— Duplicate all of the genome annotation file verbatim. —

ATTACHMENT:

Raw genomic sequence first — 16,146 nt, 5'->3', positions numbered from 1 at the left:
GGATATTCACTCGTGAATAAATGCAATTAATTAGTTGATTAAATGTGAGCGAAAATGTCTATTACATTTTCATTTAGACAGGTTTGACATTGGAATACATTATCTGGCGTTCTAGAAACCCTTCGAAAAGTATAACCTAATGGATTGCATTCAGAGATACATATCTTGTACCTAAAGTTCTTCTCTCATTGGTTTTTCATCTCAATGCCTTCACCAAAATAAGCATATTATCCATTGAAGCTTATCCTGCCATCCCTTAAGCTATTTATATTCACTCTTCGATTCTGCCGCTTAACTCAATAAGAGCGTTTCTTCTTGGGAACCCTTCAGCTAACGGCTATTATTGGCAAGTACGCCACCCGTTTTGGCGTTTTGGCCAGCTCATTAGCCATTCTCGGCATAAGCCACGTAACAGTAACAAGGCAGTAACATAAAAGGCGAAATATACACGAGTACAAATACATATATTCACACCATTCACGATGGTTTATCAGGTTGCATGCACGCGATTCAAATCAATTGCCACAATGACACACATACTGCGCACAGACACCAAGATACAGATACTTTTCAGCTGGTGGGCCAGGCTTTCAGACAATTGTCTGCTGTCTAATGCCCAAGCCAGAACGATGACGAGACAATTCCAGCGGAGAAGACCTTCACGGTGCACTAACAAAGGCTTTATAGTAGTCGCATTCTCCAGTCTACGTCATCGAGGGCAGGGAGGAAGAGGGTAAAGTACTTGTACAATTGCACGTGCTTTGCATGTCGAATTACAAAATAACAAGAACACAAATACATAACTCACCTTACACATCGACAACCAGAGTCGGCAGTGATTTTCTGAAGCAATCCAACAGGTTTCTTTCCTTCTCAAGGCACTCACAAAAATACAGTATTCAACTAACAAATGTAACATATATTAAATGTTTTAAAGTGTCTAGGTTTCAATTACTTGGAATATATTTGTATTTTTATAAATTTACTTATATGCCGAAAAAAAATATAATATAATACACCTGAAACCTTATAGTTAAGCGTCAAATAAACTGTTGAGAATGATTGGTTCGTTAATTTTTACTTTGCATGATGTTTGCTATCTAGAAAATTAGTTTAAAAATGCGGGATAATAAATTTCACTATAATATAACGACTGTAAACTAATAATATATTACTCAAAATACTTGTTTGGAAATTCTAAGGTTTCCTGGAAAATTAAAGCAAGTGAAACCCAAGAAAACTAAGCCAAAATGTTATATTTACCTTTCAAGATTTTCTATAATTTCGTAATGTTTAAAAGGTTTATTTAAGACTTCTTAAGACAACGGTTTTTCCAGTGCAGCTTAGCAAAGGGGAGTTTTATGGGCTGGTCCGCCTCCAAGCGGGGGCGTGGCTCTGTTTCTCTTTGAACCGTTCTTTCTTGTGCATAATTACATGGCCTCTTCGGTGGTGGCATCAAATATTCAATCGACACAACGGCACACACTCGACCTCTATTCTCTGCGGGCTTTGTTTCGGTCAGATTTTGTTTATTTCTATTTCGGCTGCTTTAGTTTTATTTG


Raw genomic sequence first — 16,146 nt, 5'->3', positions numbered from 1 at the left:
GGATATTCACTCGTGAATAAATGCAATTAATTAGTTGATTAAATGTGAGCGAAAATGTCTATTACATTTTCATTTAGACAGGTTTGACATTGGAATACATTATCTGGCGTTCTAGAAACCCTTCGAAAAGTATAACCTAATGGATTGCATTCAGAGATACATATCTTGTACCTAAAGTTCTTCTCTCATTGGTTTTTCATCTCAATGCCTTCACCAAAATAAGCATATTATCCATTGAAGCTTATCCTGCCATCCCTTAAGCTATTTATATTCACTCTTCGATTCTGCCGCTTAACTCAATAAGAGCGTTTCTTCTTGGGAACCCTTCAGCTAACGGCTATTATTGGCAAGTACGCCACCCGTTTTGGCGTTTTGGCCAGCTCATTAGCCATTCTCGGCATAAGCCACGTAACAGTAACAAGGCAGTAACATAAAAGGCGAAATATACACGAGTACAAATACATATATTCACACCATTCACGATGGTTTATCAGGTTGCATGCACGCGATTCAAATCAATTGCCACAATGACACACATACTGCGCACAGACACCAAGATACAGATACTTTTCAGCTGGTGGGCCAGGCTTTCAGACAATTGTCTGCTGTCTAATGCCCAAGCCAGAACGATGACGAGACAATTCCAGCGGAGAAGACCTTCACGGTGCACTAACAAAGGCTTTATAGTAGTCGCATTCTCCAGTCTACGTCATCGAGGGCAGGGAGGAAGAGGGTAAAGTACTTGTACAATTGCACGTGCTTTGCATGTCGAATTACAAAATAACAAGAACACAAATACATAACTCACCTTACACATCGACAACCAGAGTCGGCAGTGATTTTCTGAAGCAATCCAACAGGTTTCTTTCCTTCTCAAGGCACTCACAAAAATACAGTATTCAACTAACAAATGTAACATATATTAAATGTTTTAAAGTGTCTAGGTTTCAATTACTTGGAATATATTTGTATTTTTATAAATTTACTTATATGCCGAAAAAAAATATAATATAATACACCTGAAACCTTATAGTTAAGCGTCAAATAAACTGTTGAGAATGATTGGTTCGTTAATTTTTACTTTGCATGATGTTTGCTATCTAGAAAATTAGTTTAAAAATGCGGGATAATAAATTTCACTATAATATAACGACTGTAAACTAATAATATATTACTCAAAATACTTGTTTGGAAATTCTAAGGTTTCCTGGAAAATTAAAGCAAGTGAAACCCAAGAAAACTAAGCCAAAATGTTATATTTACCTTTCAAGATTTTCTATAATTTCGTAATGTTTAAAAGGTTTATTTAAGACTTCTTAAGACAACGGTTTTTCCAGTGCAGCTTAGCAAAGGGGAGTTTTATGGGCTGGTCCGCCTCCAAGCGGGGGCGTGGCTCTGTTTCTCTTTGAACCGTTCTTTCTTGTGCATAATTACATGGCCTCTTCGGTGGTGGCATCAAATATTCAATCGACACAACGGCACACACTCGACCTCTATTCTCTGCGGGCTTTGTTTCGGTCAGATTTTGTTTATTTCTATTTCGGCTGCTTTAGTTTTATTTG